Also, what goes first the cream or the jam? In Cornwall it’s the jam first and cream on top and the other way around in Devon. I don’t really mind whether the cream or the jam goes first, all I know is that I love scones and don’t want to waste any time from devouring them!

The ingredients used in this scone recipe I’m sharing today make this recipe totally different to the majority of sweet scone recipes which typically include butter, sugar, flour and buttermilk/milk or eggs to bind it into a dough. The process usually involves rubbing the butter into the dry ingredients, however with this recipe minimal effort is required as you simply mix all the ingredients together until a dough forms.

The butter is replaced with double cream and the sugar is replaced with full sugar lemonade. Just be sure to use full sugar lemonade, I say this because we’re not adding any sugar to the scone dough, so all the sweetness will come from the sugar in the lemonade. I used a supermarket own brand lemonade and that worked wonderfully.

Tasting these scones transported me back to short breaks I’ve been on in the UK and eating scones in beautiful British destinations including lovely Bourton-on-the-Water in the Cotswolds. I’ve enjoyed a lot of afternoon teas, some with family and friends and most recently I attended a baby shower afternoon tea for my cousin. We enjoyed some of the most delicious scones there – this is my favourite part of an afternoon tea selection and I could definitely eat scones with cream and jam all day long!

So there’s a few points to take into account when making scones. The most important thing to remember is to handle the dough as little as possible. Avoid over mixing the scone dough otherwise your scones will be dense and tough. Also, scones aren’t meant to look picture perfect – they’re supposed to be odd shapes and not uniform in appearance, this is all part of their charm!

From the photograph above I wanted to slice a scone open and show you just how fluffy these scones are. I found this recipe in the food section of a magazine I read every month and thought it looked interesting enough to bake. I was dubious of how well this recipe would go, but still I decided to go ahead and bake the scones just to see. We tasted one before I decided to quickly set up all my food photography props and grabbed my camera to take some snaps to share with you!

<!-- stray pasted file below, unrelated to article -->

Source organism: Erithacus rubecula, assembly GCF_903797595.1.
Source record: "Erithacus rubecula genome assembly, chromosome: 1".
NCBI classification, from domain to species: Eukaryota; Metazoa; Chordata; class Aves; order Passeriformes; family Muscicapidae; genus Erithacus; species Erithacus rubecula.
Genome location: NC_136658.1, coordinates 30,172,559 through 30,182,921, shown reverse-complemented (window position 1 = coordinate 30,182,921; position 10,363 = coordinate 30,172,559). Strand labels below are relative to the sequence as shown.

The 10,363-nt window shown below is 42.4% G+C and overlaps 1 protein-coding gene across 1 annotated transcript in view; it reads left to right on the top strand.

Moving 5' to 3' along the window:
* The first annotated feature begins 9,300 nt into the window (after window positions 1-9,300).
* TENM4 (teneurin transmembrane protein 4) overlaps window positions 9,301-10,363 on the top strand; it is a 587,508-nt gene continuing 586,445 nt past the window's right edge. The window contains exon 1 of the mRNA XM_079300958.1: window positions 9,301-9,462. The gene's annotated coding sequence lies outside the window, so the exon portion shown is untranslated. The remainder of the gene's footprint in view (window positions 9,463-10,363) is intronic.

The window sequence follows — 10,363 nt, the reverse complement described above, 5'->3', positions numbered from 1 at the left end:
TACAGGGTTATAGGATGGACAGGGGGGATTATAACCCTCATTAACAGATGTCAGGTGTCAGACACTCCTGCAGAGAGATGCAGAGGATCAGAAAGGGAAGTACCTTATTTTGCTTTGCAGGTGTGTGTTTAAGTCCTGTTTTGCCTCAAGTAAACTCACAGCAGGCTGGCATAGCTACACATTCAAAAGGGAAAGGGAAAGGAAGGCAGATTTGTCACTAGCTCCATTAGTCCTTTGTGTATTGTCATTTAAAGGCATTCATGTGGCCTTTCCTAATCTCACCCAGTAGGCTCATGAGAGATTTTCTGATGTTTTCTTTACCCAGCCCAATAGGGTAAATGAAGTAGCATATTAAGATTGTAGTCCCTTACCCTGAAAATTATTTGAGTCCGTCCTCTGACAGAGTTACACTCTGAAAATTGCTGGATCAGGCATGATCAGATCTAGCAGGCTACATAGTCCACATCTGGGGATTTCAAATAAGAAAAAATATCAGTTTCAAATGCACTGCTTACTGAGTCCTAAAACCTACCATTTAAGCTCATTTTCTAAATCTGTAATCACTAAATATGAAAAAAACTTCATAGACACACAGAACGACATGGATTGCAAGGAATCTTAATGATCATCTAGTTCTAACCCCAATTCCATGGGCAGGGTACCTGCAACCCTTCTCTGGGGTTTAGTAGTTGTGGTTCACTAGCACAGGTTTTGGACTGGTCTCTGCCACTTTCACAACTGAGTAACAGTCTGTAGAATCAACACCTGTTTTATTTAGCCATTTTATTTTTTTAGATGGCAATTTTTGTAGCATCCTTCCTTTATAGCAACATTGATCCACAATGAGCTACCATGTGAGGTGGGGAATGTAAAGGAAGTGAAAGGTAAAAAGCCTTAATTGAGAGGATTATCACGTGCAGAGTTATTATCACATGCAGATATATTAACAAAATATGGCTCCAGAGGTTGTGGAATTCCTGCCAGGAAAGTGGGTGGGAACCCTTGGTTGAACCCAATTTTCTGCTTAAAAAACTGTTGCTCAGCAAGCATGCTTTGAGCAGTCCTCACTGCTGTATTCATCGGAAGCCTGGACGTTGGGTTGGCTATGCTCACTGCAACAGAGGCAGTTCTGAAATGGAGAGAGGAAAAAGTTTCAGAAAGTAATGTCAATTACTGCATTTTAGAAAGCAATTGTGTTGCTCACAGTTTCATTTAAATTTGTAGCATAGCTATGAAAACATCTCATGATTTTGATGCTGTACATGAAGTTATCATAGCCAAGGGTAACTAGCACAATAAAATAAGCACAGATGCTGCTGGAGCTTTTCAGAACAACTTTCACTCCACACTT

What a treat to bake your mum this upcoming Mother’s Day in less than a weeks time. Serve your freshly baked scones with pots of clotted/whipped cream and curd or jam. My sister and I are preparing a little afternoon spread for our mum to celebrate and we’ll be baking a batch of these scones and we can’t decide between baking this yummy Carrot Cake Traybake, Carrot Cupcakes or Pumpkin Cake (all three are our mum’s favourites) – which cake would you pick?

(Makes 10-12)


400g self-raising flour, sifted

175ml double cream

175ml full sugar lemonade


  1. Preheat oven to 220°C / 200°C Fan / 425°F / Gas Mark 7. Line 2 large baking trays with parchment paper and set aside.
  2. In a large mixing bowl, put the flour in first and then add the wet ingredients. Mix gently until a dough comes together. Tip the dough out on a lightly floured work surface and press out until it’s 2cm in thickness.
  3. Using a 6cm cutter gently cut out the scones. Dipping the cutter in flour will stop the scones from sticking and will avoid twisting the cutter,  as this will stop them from being uneven, cut  10-12 scones from the dough – you will need to carefully re-roll the  leftover dough.
  4. Evenly space the scones out on the baking trays and bake for 12-15 minutes until they’re risen and lightly golden in colour.
  5. Transport the scones to a wire rack and allow them to cool completely before serving. I highly recommend topping the scones the British way with lashings of cream and strawberry/raspberry jam.

Scones will keep stored in an airtight container for up to 2 days. They’re best eaten on the day of baking.


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Mini Cheesecakes

Made in a muffin tin, these mini cheesecakes are a yummy bitesize dessert with whipped cream and decorated with various toppings. This easy recipe makes a dozen delicious mini vanilla cheesecakes – I dare you not to eat the whole batch!

Originally posted in January 2015, recipe and photographs updated March 2020.

We’re pressing fast forward and jumping straight from 2015 to 2020 with the recipe re-do I’m sharing today! Back in 2015, little did I know many times I would bake these divine (and super adorable) mini cheesecakes. I had so much fun going back and baking an older blog recipe and I’m really pleased with the updated photographs I’ve taken of these cheesecakes.

These mini vanilla cheesecakes are scrumptious little bites of creamy cheesecake bliss and what’s so amazing about this recipe is that you can bake a cheesecake in a muffin tin! I even adapted the recipe by adding lemon juice and zest to the cheesecake filling to make Mini Lemon Cheesecakes (one of the most viewed recipes on my blog).